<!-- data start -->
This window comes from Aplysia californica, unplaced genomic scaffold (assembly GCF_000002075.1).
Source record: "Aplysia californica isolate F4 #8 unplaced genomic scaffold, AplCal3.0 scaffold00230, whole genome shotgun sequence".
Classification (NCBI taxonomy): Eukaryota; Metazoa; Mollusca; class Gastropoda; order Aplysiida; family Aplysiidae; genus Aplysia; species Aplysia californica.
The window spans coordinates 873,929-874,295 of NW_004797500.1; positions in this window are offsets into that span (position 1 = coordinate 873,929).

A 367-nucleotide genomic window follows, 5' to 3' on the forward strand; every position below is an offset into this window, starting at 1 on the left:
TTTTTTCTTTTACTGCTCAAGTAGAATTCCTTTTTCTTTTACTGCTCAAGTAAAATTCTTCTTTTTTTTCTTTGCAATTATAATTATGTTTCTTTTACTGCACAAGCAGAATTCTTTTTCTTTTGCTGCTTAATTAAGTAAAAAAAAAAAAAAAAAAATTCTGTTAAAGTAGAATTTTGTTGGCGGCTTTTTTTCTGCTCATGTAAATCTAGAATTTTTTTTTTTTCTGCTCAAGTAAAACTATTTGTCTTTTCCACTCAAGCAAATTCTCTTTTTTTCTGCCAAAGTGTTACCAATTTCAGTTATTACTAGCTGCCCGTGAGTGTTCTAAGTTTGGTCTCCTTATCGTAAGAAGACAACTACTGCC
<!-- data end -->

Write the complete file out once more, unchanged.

This window comes from Aplysia californica, unplaced genomic scaffold (assembly GCF_000002075.1).
Source record: "Aplysia californica isolate F4 #8 unplaced genomic scaffold, AplCal3.0 scaffold00230, whole genome shotgun sequence".
Classification (NCBI taxonomy): Eukaryota; Metazoa; Mollusca; class Gastropoda; order Aplysiida; family Aplysiidae; genus Aplysia; species Aplysia californica.
The window spans coordinates 873,929-874,295 of NW_004797500.1; positions in this window are offsets into that span (position 1 = coordinate 873,929).

A 367-nucleotide genomic window follows, 5' to 3' on the forward strand; every position below is an offset into this window, starting at 1 on the left:
TTTTTTCTTTTACTGCTCAAGTAGAATTCCTTTTTCTTTTACTGCTCAAGTAAAATTCTTCTTTTTTTTCTTTGCAATTATAATTATGTTTCTTTTACTGCACAAGCAGAATTCTTTTTCTTTTGCTGCTTAATTAAGTAAAAAAAAAAAAAAAAAAATTCTGTTAAAGTAGAATTTTGTTGGCGGCTTTTTTTCTGCTCATGTAAATCTAGAATTTTTTTTTTTTCTGCTCAAGTAAAACTATTTGTCTTTTCCACTCAAGCAAATTCTCTTTTTTTCTGCCAAAGTGTTACCAATTTCAGTTATTACTAGCTGCCCGTGAGTGTTCTAAGTTTGGTCTCCTTATCGTAAGAAGACAACTACTGCC